Mohsin Khan, Morris Goldstein, and Vittorio Corbo
Published Date:
September 1987
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Pedro S. Malan

We have before us one important topic, two good papers, and four thoughtful comments. What is left for an “initial discussant,” as I am defined in the program, is to raise some points which might be taken up by the next speakers.

The first point is related to the dichotomy between import substitution and export promotion. I have always been uncomfortable with simple dichotomic views, which try to reduce a rather complex set of issues to “two schools of thought,” or in this case, into a conflict between import substitution diehards and export promotion triumphalists.

Most sensible people both in academia and in policymaking circles in developing and developed countries alike always interpreted this issue in terms of the best policies to increase an economy’s tradability, which comprises both exportable production and efficient import-competing activities. This requires, of course, getting prices right, particularly the exchange rate, which can be seen as the relative price of tradables vis-à-vis nontradables.

We should know—and I am glad to hear that Professors Sachs and Bhagwati recognized it—that export promotion does not exclude import substitution in selected sectors, neither should it be equated with the absence of government intervention.

I think the relevant policy discussion should center on how tradability can be increased. This could hardly be achieved solely through reliance on relative price changes. It is important to give appropriate market signals to the relevant economic agents, and often, during an adjustment program the price of tradables is to be increased relative to the price of nontradables. This should, in principle, shift demand, both domestic and foreign, in the direction of domestically produced goods and services. Nevertheless, there is a need for some broader governmental policies and interventions to give further indications that the change is sustainable and that a nominal devaluation will not be eroded very quickly by inflation, rising prices of nontradables, or by some wage reaction which it might generate. This is Mr. Karaosmanoglu’s point of view with which I fully agree: the importance of having a companion macroeconomic policy that allows for, among other things, a sustained shift in relative prices.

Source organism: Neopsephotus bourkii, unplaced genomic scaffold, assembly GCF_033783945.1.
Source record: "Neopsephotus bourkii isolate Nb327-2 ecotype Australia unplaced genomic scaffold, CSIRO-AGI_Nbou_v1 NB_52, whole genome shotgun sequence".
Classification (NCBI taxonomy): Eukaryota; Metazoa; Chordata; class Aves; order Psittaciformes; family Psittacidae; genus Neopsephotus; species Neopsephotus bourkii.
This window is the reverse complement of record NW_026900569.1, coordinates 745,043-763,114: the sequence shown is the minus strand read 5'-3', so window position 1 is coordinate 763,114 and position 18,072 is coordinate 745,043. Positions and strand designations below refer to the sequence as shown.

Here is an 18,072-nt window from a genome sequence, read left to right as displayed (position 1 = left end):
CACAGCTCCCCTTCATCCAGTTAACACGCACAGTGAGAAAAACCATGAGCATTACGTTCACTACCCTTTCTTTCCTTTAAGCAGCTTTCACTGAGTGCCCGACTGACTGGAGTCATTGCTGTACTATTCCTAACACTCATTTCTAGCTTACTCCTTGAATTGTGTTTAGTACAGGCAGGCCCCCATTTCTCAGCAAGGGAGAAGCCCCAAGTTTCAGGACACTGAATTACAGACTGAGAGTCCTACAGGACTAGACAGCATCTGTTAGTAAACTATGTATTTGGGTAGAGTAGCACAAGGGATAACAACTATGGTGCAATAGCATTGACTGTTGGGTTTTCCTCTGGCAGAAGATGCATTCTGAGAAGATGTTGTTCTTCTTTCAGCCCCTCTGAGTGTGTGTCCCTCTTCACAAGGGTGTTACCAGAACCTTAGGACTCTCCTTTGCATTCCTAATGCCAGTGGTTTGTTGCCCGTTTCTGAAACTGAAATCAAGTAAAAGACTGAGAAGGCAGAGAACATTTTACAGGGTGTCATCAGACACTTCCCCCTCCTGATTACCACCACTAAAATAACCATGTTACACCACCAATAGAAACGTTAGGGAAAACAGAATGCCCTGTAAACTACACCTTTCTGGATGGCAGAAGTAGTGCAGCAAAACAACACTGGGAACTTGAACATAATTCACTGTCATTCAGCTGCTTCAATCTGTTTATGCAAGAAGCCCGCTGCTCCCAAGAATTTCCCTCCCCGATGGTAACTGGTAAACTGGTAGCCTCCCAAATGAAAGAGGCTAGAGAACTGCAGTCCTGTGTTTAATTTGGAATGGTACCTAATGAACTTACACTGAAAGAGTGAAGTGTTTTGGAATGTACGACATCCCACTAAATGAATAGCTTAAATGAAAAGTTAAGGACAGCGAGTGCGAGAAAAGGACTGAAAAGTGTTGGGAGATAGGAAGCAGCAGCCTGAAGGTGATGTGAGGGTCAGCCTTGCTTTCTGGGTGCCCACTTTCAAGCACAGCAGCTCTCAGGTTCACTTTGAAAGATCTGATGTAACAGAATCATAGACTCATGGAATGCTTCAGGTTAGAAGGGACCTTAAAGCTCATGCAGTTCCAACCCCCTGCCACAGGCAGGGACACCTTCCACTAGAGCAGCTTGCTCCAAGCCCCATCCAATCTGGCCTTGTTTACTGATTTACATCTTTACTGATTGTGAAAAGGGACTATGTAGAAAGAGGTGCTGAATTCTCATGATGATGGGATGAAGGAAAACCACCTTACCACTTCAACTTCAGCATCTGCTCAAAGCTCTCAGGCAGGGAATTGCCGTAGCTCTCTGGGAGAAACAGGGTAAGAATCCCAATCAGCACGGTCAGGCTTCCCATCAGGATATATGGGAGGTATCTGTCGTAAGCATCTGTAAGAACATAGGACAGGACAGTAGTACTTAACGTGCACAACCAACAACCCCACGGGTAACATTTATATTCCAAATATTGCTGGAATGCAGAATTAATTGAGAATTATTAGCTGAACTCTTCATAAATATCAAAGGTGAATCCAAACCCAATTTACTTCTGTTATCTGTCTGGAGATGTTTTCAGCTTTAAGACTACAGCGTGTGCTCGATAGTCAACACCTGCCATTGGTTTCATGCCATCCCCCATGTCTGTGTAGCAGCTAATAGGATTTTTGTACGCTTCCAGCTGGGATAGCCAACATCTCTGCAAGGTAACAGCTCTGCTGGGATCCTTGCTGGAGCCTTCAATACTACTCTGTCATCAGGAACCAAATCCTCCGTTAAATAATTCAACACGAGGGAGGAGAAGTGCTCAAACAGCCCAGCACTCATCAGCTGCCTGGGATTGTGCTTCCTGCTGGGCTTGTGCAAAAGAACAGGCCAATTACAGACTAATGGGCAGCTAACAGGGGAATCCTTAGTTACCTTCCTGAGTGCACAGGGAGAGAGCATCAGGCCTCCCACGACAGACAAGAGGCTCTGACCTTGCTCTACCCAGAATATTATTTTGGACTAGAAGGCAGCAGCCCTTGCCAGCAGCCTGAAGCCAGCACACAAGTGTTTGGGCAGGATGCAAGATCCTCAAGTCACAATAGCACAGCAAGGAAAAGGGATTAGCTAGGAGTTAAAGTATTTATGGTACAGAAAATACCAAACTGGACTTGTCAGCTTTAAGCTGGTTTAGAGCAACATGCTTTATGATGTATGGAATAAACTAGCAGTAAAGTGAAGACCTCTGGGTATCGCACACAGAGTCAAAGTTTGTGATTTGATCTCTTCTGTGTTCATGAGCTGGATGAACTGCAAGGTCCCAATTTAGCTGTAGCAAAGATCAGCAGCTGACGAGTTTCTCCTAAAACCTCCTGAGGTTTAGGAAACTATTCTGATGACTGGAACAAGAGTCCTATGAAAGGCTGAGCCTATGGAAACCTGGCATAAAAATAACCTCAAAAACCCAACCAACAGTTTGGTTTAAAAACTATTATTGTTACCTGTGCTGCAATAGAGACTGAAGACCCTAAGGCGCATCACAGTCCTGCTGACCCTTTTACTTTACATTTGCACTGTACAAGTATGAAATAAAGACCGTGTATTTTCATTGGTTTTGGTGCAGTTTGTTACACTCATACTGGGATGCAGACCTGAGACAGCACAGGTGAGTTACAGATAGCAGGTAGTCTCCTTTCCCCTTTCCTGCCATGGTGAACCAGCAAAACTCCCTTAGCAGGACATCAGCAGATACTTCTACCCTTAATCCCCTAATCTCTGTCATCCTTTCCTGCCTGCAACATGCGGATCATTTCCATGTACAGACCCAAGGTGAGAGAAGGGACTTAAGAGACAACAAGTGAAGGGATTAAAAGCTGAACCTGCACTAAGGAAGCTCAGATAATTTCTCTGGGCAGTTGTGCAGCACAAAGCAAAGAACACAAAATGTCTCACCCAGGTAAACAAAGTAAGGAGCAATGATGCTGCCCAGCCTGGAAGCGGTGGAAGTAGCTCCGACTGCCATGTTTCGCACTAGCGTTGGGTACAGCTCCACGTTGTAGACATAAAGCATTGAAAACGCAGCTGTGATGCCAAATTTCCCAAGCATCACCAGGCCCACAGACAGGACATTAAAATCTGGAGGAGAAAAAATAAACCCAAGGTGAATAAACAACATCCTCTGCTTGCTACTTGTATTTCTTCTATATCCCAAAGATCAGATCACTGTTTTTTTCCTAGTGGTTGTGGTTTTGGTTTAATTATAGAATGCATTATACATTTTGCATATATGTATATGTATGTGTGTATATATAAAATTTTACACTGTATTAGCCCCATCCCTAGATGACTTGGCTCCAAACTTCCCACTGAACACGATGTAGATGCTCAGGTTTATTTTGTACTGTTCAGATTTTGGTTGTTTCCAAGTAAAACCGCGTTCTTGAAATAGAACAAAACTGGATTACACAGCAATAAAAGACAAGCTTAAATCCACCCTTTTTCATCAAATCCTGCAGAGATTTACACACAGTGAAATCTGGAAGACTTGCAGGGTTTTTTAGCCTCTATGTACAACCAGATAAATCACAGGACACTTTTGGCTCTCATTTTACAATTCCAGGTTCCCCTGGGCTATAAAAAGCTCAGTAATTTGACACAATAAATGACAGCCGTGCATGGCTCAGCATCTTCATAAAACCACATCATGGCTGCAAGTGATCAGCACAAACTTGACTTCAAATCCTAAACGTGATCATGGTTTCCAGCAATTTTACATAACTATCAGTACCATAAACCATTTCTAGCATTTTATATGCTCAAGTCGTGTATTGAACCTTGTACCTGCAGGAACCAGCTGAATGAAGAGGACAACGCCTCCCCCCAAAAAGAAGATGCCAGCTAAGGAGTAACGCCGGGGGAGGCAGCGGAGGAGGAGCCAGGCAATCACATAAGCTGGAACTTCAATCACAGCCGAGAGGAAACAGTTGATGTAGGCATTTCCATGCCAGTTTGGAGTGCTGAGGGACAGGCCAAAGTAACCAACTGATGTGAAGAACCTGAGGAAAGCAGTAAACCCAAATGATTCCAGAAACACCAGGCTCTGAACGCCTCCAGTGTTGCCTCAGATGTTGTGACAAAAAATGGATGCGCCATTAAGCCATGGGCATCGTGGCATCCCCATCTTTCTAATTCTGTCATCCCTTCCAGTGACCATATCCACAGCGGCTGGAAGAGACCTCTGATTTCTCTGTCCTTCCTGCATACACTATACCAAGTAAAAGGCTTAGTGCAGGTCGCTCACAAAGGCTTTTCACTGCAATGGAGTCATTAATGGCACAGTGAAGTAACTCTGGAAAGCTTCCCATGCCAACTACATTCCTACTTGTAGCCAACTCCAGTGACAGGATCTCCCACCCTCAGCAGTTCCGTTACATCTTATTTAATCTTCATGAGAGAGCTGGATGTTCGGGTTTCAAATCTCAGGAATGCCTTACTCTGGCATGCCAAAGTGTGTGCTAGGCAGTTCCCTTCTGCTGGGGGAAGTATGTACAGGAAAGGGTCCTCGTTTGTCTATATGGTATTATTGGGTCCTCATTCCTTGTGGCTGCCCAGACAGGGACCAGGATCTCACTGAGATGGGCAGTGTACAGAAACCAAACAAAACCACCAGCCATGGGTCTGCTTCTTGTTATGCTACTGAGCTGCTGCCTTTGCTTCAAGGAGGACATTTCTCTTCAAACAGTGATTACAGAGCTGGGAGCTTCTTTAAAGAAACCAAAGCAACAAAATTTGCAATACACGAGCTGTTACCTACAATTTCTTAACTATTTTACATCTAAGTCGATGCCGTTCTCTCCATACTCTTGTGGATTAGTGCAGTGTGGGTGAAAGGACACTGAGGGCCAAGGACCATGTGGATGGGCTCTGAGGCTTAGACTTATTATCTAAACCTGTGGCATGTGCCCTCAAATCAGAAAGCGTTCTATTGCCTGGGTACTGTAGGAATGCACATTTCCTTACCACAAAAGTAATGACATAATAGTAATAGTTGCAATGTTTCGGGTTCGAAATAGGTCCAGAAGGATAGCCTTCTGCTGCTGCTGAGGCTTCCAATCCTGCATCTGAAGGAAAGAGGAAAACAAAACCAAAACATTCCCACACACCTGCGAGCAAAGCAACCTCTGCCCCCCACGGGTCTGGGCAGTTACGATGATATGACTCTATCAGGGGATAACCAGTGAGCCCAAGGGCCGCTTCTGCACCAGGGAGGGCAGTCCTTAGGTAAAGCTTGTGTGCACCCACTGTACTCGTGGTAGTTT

It is too easy to overdraw the distinction between inward- and outward-looking policies. I think pragmatism in policymaking has been and should continue to be the response, and Professor Sachs’s advice and appeal for humility and nondoctrinaire positions when it comes to conditionalities should be carefully considered by our organizations as well.

Although I don’t have time to go into history here, I just want to point out that so-called theoretical criticism often comes after the event. In the 1930s import substitution was a response to the prevailing beggar-your-neighbor situation. In the late 1940s and early 1950s it was a response to the significant share of trade undertaken with nonconvertible currency areas. In the 1960s it was easy to advise outward-looking policies when international trade was growing at nearly 9 percent a year in real terms and there was a remarkable resurgence of private international capital flows, which had been dormant for 30 years.